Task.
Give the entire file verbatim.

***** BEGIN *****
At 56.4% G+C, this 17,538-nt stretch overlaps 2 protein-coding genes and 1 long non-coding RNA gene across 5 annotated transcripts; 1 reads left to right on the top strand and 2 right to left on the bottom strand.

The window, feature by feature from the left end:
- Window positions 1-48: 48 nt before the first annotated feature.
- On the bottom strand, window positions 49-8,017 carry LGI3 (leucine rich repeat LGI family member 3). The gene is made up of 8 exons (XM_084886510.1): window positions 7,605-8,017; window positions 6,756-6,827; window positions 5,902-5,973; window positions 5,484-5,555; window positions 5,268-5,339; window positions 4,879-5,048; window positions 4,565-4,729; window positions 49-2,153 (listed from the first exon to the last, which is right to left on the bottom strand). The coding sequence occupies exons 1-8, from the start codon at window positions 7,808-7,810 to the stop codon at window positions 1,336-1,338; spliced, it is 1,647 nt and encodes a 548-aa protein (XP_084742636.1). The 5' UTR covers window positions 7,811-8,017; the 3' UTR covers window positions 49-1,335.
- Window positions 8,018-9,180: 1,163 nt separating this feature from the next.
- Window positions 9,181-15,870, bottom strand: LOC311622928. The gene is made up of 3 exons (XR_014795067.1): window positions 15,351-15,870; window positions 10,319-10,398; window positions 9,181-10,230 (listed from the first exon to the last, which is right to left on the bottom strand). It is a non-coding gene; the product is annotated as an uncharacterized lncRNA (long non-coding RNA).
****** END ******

At 56.4% G+C, this 17,538-nt stretch overlaps 2 protein-coding genes and 1 long non-coding RNA gene across 5 annotated transcripts; 1 reads left to right on the top strand and 2 right to left on the bottom strand.

The window, feature by feature from the left end:
- Window positions 1-48: 48 nt before the first annotated feature.
- On the bottom strand, window positions 49-8,017 carry LGI3 (leucine rich repeat LGI family member 3). The gene is made up of 8 exons (XM_084886510.1): window positions 7,605-8,017; window positions 6,756-6,827; window positions 5,902-5,973; window positions 5,484-5,555; window positions 5,268-5,339; window positions 4,879-5,048; window positions 4,565-4,729; window positions 49-2,153 (listed from the first exon to the last, which is right to left on the bottom strand). The coding sequence occupies exons 1-8, from the start codon at window positions 7,808-7,810 to the stop codon at window positions 1,336-1,338; spliced, it is 1,647 nt and encodes a 548-aa protein (XP_084742636.1). The 5' UTR covers window positions 7,811-8,017; the 3' UTR covers window positions 49-1,335.
- Window positions 8,018-9,180: 1,163 nt separating this feature from the next.
- Window positions 9,181-15,870, bottom strand: LOC311622928. The gene is made up of 3 exons (XR_014795067.1): window positions 15,351-15,870; window positions 10,319-10,398; window positions 9,181-10,230 (listed from the first exon to the last, which is right to left on the bottom strand). It is a non-coding gene; the product is annotated as an uncharacterized lncRNA (long non-coding RNA).